Poor financial decisions often the result of not being able to see the big picture, looking at the short field rather than the long horizon, of not having proper perspective. This is certainly true with our personal lives, as well.

Last month, I gained a new perspective on my world when I served with a medical mission team in rural Guatemala. Excited for a new adventure, I agreed to participate without knowing much detail (and without having any medical training or speaking any Spanish). At a pre-trip meeting a few weeks out, we were told not to bring anything that would be upsetting to lose, to pack light, dress down, don’t walk alone or at night, and “try not to look like money.”

Upon arriving, a four-hour drive immersed us into a new reality — heavy air pollution, dilapidated housing, chaotic traffic, loose livestock and an endless stream of people walking on the side of the road all carrying various supplies on their backs, heads and arms.

We set up temporary medical clinics each day in small villages. The typical venue was a rectangular hall in which we strung up rope and tarps to make a couple private exam rooms. We had two doctors, some local translators (Spanish and K’iche’, one of the Mayan languages), and a suitcase pharmacy stocked with basic needs. Guatemalans trust American doctors far more than their own, and for the most part this was their only doctor visit for the year.

One of our team members, a Guatemalan native who immigrated to the United States in the 1970s, helped collect 14 suitcases full of clothing, shoes, hats and toys to distribute. Additionally, we had our 16-year-old “eye doctor” who had collected glasses over the last year and was prepared to test vision and provide a best-effort fit. Both were very popular. Many of the people in these villages do not have running water and electricity, much less these basic daily necessities.

Traditional (Mayan) garb was worn by most women and girls. Boys wore ragged jeans and t-shirts. Most shoes were quite worn, typically with holes. Despite my best efforts, wearing plain gray t-shirts and brown hiking shoes, I still looked like money.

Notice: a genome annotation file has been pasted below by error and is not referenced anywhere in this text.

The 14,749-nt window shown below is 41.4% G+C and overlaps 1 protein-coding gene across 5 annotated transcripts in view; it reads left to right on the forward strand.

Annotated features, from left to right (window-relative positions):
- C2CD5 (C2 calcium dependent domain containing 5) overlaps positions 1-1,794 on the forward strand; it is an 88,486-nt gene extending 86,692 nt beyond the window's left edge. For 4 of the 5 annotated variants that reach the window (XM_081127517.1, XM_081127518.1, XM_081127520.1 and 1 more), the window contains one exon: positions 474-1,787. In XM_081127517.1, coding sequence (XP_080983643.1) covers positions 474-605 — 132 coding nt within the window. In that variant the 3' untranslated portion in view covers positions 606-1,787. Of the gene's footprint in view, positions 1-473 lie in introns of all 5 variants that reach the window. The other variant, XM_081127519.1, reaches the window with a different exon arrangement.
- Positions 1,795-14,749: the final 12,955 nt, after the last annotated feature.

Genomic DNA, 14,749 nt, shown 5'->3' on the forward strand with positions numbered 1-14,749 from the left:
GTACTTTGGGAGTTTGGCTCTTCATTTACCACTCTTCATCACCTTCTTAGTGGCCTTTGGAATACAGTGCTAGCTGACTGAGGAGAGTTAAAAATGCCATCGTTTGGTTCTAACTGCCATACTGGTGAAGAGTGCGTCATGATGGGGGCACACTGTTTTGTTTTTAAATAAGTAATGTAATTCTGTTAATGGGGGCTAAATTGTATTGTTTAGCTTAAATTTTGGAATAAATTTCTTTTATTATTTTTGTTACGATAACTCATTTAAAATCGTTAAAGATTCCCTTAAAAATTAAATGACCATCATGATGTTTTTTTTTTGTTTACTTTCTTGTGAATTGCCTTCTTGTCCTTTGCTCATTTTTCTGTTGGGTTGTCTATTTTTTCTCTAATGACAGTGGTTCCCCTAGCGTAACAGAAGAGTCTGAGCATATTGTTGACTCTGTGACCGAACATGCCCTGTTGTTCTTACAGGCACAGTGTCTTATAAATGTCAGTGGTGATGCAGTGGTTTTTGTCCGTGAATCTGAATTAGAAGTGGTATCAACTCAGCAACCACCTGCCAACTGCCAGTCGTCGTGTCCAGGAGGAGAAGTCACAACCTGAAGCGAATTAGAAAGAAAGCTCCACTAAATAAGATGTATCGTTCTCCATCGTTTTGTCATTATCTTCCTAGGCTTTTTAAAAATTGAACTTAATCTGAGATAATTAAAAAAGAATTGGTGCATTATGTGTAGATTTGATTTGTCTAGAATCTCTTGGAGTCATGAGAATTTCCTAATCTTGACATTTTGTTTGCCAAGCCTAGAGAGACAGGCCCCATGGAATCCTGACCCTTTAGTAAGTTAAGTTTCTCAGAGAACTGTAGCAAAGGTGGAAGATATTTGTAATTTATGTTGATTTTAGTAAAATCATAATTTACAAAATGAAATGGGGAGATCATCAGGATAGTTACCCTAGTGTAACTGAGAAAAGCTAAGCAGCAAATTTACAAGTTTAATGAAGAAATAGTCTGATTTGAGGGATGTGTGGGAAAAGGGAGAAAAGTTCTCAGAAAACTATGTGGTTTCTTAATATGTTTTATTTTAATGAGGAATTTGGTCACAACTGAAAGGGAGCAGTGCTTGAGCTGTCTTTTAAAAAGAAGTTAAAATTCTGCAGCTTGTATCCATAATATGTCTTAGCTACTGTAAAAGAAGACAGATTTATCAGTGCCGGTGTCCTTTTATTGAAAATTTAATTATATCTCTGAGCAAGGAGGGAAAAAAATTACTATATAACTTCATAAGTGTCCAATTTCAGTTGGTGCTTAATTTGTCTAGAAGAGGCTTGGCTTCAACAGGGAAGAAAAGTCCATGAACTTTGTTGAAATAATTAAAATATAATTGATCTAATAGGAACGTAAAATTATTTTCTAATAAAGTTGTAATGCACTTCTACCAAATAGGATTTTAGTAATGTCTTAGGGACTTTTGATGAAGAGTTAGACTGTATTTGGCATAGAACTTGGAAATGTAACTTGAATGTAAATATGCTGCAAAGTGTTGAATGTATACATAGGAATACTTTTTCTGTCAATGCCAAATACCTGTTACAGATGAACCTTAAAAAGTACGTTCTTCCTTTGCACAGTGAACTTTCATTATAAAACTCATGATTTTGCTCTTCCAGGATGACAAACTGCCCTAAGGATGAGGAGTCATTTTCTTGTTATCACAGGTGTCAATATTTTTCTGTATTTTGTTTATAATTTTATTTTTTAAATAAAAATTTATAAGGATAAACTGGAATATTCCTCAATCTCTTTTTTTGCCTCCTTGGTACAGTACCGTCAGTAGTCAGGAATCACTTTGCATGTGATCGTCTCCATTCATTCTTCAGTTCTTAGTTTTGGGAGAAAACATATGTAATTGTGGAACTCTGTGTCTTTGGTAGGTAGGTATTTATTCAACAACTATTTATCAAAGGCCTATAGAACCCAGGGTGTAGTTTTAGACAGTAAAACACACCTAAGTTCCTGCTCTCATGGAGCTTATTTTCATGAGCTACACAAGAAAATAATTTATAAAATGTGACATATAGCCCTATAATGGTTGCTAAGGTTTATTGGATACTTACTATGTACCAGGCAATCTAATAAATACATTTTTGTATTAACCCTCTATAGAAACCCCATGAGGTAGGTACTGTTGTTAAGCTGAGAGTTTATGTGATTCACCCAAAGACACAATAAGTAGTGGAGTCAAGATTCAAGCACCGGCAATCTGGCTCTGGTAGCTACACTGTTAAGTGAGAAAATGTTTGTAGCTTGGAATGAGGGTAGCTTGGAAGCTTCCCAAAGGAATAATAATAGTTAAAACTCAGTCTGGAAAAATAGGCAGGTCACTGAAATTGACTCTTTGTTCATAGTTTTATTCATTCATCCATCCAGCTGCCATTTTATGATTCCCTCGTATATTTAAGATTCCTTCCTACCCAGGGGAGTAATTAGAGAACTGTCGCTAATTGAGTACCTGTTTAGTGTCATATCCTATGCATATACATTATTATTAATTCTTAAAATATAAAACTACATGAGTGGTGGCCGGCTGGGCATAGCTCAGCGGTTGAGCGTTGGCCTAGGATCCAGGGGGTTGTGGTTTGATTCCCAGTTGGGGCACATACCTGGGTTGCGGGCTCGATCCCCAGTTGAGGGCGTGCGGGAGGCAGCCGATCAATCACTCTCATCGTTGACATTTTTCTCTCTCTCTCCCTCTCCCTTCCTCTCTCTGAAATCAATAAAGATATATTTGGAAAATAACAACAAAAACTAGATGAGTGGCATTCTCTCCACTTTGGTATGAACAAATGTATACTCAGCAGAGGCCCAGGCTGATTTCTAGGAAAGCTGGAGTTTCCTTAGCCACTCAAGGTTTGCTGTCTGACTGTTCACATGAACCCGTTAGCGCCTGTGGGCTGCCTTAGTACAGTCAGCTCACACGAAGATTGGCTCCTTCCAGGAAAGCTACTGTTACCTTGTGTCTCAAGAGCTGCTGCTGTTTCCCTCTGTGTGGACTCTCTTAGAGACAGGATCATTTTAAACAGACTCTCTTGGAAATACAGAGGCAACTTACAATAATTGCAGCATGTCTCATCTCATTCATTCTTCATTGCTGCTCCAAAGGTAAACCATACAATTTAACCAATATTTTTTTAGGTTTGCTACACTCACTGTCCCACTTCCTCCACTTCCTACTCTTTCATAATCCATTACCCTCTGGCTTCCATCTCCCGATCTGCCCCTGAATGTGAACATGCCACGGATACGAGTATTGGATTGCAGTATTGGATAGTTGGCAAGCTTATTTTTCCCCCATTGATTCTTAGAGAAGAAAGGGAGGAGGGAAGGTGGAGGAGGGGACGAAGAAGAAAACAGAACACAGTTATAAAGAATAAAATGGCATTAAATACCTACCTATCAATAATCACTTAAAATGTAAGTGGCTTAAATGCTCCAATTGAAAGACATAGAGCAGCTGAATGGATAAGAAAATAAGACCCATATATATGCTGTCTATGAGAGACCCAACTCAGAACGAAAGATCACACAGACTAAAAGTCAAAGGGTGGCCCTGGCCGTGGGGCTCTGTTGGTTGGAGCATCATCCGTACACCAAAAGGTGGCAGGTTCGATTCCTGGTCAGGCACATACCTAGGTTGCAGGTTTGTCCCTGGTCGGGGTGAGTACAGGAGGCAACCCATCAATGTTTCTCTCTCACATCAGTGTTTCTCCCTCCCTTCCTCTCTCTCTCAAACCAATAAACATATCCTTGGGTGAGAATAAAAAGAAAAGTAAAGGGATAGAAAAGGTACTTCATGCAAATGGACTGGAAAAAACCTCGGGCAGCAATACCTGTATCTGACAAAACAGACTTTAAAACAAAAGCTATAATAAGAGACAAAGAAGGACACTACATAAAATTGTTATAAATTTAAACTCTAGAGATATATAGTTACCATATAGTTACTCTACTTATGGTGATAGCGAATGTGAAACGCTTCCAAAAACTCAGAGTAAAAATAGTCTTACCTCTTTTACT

Lots of children hang around unsupervised during and after school. My job on the team soon became keeping the kids out of the way and entertained. Many of them got to throw a Frisbee and (American) football for the first time. We also joined them for soccer, and clearly gave up any competitive advantage.

Our success in life, and how we define it, can often be found by stepping back once in a while and taking in the big picture.

By |May 27th, 2014|Advisors, Charitable Giving, Company News|

Generosity Requires Due Diligence

People often have well-established and respected charities that are close to their hearts. However, when considering donating to less-familiar charities, donors should be cautious.

CNN recently reported that many charities actually do very little for the causes they purport to assist and that “the 50 worst charities give less than 4 percent of donations raised to direct cash aid.” Vast sums of donated funds go to pay for-profit fund-raising companies and lavish executive salaries and perks, before any cash goes to aid the needy cause. In other words, they basically “raise money to pay themselves.”

Organizations such as Charity Watch and Charity Navigator provide rankings of the best- and worst-rated charities. Charity Navigator has also issued its “Top 10 Practices of Savvy Donors,” which includes “Hang up the phone on for-profit fund raisers.” Another top practice is not falling for the “sound-alike” charities. CNN called the Kids Wish Network “the worst charity in America,” while the similar-sounding Make a Wish Foundation is highly-rated by Charity Navigator. So-called “instant charities” that pop up after a world disaster such as an earthquake should generally be avoided, as well.

America is truly a “nation of givers,” of both cash and time, according to the American Enterprise Institute. A study by social scientist Arthur C. Brooks shows that Americans give well over $300 billion to charity, not including the value of our volunteered time. During the past 50 years, while GDP has risen about 150 percent, charity has risen about 190 percent. So, while Americans have grown richer, charitable giving has grown even more.

Our advice to the generous client: In addition to getting solid financial, tax and legal advice with one’s charitable plan, don’t forget the due diligence on the charity itself.

By |August 27th, 2013|Charitable Giving, Estate Planning|